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By Vision Reporter

Added 30th March 2010 03:00 AM

Plight of teachers deeper than imagined
I am writing in response to your education article published last week about the plight of teachers in private schools. The frustrations of teachers in the private sector are deeper than what people imagine. I see unemployment as the greatest under

Plight of teachers deeper than imagined
I am writing in response to your education article published last week about the plight of teachers in private schools. The frustrations of teachers in the private sector are deeper than what people imagine. I see unemployment as the greatest underlying cause.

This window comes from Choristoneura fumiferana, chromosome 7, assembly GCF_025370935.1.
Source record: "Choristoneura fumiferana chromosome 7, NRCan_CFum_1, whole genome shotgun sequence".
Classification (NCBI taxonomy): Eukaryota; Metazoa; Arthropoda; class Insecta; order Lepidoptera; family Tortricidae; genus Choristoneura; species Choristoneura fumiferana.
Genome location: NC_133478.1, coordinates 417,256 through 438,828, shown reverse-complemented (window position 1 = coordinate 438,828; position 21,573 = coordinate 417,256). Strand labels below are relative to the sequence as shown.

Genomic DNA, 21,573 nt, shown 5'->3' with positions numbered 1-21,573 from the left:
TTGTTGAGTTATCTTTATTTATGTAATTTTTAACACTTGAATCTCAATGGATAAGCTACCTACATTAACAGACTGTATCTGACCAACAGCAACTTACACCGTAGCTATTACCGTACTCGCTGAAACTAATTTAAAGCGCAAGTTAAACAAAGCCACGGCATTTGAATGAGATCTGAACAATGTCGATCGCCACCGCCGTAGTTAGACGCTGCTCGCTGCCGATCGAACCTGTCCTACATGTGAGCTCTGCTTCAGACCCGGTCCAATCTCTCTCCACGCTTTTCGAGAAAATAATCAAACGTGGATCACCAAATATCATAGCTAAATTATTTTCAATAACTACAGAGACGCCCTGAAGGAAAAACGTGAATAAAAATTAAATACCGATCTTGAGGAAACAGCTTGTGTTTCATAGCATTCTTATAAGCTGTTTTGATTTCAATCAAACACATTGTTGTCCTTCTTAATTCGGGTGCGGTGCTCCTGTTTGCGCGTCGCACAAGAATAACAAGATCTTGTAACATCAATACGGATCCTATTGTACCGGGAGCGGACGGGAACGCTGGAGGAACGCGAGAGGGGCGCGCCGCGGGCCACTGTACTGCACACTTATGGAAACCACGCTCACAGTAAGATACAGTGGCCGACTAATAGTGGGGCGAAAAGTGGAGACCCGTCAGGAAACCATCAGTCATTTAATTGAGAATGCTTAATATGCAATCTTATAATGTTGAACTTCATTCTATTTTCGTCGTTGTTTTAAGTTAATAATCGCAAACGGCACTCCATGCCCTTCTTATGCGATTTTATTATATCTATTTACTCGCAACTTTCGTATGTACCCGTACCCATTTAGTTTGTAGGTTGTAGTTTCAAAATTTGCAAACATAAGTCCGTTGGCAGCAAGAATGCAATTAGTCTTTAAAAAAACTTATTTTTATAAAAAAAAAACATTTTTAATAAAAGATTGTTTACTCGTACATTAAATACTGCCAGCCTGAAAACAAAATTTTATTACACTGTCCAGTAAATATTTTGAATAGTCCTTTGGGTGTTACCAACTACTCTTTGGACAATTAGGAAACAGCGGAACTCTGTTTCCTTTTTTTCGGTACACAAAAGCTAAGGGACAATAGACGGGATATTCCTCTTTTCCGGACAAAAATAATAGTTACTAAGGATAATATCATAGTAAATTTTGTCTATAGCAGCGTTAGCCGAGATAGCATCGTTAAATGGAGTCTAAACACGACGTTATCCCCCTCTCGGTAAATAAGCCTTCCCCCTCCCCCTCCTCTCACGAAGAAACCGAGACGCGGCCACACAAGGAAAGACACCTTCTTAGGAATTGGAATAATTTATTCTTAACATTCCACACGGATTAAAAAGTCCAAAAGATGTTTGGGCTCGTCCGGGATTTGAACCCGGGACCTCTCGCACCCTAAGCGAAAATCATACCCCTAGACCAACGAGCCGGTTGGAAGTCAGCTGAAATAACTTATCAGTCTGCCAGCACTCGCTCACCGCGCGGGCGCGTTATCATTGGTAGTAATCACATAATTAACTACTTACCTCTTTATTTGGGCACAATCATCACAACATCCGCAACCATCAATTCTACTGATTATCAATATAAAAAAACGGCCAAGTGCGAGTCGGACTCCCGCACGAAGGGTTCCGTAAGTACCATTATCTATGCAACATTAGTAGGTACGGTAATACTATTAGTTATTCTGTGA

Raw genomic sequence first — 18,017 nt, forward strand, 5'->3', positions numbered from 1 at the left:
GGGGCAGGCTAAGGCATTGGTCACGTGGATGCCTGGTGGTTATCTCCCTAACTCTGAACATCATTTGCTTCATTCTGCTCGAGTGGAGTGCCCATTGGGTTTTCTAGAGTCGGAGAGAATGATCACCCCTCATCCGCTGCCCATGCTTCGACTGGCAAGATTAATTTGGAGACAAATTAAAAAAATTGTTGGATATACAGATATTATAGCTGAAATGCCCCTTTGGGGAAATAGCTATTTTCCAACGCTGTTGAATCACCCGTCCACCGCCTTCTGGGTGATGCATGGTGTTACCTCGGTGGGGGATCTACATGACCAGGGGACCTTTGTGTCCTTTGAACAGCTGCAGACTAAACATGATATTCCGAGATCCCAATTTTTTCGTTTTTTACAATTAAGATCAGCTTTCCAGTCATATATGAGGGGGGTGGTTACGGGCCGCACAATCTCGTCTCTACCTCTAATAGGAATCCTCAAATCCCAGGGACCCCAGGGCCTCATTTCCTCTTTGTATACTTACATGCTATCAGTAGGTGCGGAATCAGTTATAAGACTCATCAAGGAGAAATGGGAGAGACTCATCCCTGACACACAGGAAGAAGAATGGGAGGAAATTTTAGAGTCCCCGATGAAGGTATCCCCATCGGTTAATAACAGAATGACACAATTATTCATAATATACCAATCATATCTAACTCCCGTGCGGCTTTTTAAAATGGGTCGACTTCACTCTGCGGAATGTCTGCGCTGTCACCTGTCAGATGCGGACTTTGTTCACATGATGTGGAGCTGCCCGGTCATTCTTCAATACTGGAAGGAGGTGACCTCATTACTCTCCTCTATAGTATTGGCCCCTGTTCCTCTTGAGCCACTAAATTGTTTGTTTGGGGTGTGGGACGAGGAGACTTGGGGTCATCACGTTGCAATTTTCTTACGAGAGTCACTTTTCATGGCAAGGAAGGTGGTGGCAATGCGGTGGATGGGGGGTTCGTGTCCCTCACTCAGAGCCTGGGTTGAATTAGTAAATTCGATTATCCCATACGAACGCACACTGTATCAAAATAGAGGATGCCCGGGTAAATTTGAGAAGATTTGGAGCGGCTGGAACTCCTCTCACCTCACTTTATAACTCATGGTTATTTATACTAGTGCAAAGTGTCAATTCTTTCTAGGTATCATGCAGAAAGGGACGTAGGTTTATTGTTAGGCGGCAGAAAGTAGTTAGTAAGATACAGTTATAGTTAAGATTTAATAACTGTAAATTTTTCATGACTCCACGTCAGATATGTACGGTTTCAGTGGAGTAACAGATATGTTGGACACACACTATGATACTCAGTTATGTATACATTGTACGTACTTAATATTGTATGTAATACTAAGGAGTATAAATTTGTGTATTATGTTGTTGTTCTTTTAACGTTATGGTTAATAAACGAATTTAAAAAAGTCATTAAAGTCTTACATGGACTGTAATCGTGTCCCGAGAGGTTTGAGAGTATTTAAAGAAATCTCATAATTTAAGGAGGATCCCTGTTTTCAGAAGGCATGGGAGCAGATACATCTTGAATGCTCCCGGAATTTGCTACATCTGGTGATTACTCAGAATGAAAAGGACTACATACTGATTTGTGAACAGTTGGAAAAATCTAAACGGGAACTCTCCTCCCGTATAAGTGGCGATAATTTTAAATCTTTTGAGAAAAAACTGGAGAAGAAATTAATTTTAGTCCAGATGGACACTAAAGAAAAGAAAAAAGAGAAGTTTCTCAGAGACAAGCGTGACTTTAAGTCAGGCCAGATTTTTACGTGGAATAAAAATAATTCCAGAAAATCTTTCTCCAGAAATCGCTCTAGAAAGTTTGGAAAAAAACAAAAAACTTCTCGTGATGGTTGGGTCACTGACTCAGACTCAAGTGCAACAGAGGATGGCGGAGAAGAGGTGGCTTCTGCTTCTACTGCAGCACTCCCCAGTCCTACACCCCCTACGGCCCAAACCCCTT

Teachers might understand they have a right to demand for an appointment letter, but how enforceable is it? Most teachers who resort to private schools sometimes do so after years of searching for jobs in vain. Some of them are happy when they have something to do instead of just sitting home with their qualifications.

Desperation often places job seekers at a disadvantage. It is not possible to negotiate the terms with the school. Or if they negotiate, school directors will most likely ensure the terms favour them, not the teachers.

This will continue unless the problem of unemployment is addressed. We should remember that anything that affects the teacher affects the child too. There has been too much lip service and it is time for action.

I still feel the Government is best placed to deal with this problem. If the Government can set minimum standards before the school is licensed to operate, then it can also set standards for teachers’ welfare and salary.
Education ministry, please act.
Gerald Busingye

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